This is the earliest start to spring in 128 years. Here's why.

The arrival of spring-like weather may not be here to stay, but the official calendar season is earlier than it’s been in anyone’s lifetime. Typically, the Equinox falls on March 20 or 21st, but this year it’s on the 19th because it’s a leap year.

Alex Calamia

Mar 20, 2024, 2:31 AM

Updated 25 days ago

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It’s official, spring has arrived. This year the official moment that the Earth is tilted neither toward nor away from the sun happened at 11:06 p.m. on March 19. That’s the earliest Equinox since 1896.

Why is spring so early?

The arrival of spring-like weather may not be here to stay, but the official calendar season is earlier than it’s been in anyone’s lifetime. Typically, the Equinox falls on March 20 or 21, but this year it’s on the 19 because it’s a Leap Year.
The calendar runs a little ahead of real-time, and that’s why every four years we add a Leap Day to slow the calendar time down and sync it more closely to reality. If we didn’t celebrate Leap Year, the first day of summer would happen in December in about 700 years.
Leap years typically skip every century, but the year 2000 (and all centuries divisible by the number 400) was an exception. That’s why every Leap Year for the rest of the century will have the earliest equinox in our lifetime. The Equinox will never arrive earlier than March 19.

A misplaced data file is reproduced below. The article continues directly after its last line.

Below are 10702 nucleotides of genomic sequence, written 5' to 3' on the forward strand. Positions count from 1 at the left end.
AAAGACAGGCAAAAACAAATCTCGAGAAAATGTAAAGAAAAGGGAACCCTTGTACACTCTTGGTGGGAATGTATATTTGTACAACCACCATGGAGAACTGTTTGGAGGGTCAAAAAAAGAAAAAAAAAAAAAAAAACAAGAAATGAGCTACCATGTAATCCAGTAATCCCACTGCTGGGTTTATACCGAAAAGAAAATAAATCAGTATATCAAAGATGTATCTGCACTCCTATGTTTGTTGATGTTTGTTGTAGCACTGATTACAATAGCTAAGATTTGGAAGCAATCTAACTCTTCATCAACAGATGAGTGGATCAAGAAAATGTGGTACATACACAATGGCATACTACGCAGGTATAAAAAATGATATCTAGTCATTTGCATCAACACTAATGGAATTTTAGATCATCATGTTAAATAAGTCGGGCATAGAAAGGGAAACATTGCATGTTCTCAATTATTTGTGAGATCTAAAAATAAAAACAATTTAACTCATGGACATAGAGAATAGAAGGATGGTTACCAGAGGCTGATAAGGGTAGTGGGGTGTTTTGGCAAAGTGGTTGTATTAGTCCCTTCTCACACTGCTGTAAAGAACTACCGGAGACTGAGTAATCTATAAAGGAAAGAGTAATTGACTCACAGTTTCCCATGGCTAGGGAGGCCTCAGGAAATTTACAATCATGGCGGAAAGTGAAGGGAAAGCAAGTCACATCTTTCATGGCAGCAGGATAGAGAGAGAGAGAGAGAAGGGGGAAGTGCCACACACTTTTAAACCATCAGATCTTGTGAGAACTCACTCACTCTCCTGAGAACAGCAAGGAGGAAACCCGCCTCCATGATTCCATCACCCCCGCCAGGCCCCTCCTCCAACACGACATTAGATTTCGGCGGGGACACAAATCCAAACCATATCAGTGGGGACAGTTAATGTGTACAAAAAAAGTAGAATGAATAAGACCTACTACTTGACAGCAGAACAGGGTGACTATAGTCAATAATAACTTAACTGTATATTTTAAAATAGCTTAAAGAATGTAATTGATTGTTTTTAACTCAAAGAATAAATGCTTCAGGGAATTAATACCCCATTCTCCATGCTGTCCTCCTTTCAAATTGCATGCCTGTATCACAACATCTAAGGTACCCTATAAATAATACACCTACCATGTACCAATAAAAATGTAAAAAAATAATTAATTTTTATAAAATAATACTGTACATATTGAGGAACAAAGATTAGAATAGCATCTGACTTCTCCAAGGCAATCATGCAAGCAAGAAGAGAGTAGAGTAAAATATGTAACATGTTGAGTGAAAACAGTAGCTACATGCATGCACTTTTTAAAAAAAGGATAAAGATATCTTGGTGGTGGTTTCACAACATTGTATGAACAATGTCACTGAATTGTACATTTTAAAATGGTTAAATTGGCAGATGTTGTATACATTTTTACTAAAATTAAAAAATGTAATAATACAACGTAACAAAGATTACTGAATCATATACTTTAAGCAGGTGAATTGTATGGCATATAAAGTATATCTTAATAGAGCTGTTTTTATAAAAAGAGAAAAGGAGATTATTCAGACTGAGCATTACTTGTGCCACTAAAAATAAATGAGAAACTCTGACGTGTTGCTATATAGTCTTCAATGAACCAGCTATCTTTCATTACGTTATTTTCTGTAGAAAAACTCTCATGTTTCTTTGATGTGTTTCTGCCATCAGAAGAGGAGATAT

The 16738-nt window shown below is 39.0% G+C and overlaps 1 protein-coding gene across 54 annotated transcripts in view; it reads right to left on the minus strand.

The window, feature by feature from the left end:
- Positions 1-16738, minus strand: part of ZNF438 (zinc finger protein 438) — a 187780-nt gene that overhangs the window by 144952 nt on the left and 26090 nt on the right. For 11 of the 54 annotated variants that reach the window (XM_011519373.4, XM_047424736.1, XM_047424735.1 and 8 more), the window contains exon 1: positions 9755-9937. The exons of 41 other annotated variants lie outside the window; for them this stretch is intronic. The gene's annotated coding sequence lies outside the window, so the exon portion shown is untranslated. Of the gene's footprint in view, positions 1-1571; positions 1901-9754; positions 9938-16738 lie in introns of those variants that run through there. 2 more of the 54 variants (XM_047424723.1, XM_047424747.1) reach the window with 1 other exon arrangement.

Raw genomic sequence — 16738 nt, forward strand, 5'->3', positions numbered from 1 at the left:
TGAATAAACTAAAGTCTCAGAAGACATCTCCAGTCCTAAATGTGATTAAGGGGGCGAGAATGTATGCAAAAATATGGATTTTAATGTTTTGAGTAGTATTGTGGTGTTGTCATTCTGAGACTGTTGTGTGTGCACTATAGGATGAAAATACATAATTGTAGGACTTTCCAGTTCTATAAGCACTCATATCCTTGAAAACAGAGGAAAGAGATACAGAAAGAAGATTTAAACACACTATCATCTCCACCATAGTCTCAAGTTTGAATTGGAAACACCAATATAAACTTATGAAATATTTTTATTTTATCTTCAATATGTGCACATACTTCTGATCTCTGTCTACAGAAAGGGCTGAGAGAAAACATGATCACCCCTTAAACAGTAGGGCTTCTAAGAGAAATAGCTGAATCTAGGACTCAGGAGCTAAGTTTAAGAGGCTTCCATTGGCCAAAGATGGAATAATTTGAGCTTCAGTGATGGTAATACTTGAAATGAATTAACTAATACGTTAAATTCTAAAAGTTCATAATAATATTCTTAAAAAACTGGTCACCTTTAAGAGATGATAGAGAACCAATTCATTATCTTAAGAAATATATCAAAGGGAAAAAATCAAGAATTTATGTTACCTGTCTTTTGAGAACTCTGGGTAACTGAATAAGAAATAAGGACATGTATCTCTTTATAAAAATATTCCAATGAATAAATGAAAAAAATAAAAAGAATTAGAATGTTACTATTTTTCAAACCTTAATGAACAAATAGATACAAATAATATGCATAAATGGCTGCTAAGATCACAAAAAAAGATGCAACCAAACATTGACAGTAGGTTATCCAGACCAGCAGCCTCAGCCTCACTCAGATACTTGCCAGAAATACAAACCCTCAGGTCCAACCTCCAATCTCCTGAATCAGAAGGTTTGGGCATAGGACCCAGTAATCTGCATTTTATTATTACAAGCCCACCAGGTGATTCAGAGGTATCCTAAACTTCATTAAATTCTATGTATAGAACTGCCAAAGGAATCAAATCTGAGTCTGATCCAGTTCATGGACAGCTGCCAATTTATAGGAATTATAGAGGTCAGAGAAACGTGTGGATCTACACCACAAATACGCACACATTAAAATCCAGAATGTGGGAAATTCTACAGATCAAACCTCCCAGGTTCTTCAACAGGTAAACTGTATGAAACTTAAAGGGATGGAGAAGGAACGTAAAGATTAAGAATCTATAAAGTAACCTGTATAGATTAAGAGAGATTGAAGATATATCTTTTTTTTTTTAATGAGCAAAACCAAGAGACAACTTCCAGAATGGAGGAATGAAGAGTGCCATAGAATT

Day is not equal to night on the Equinox

Although both hemispheres are bathed with equal amounts of light on the Equinox, the actual length of daylight is longer than night for both hemispheres.
The sunrise was 6:59 a.m. and the sunset was 7:08 p.m. The actual date that day length is equal happens a few days before the Spring Equinox. It’s called the Equilux. This year it was on March 16.
There are two reasons for the phenomenon. Sunrise and sunset are defined as the moment that the top of the sun’s disk touches the horizon. It’s just semantics, but it adds extra time to our “hours of daylight.”
The moment the sun sets and rises actually appears earlier than it would if the planet didn’t have an atmosphere. The sun’s rays refract upward when they hit the atmosphere. Light’s behavior changes when it travels into a denser object. Next time you look at a glass of water, you’ll see the science behind this on a smaller scale!


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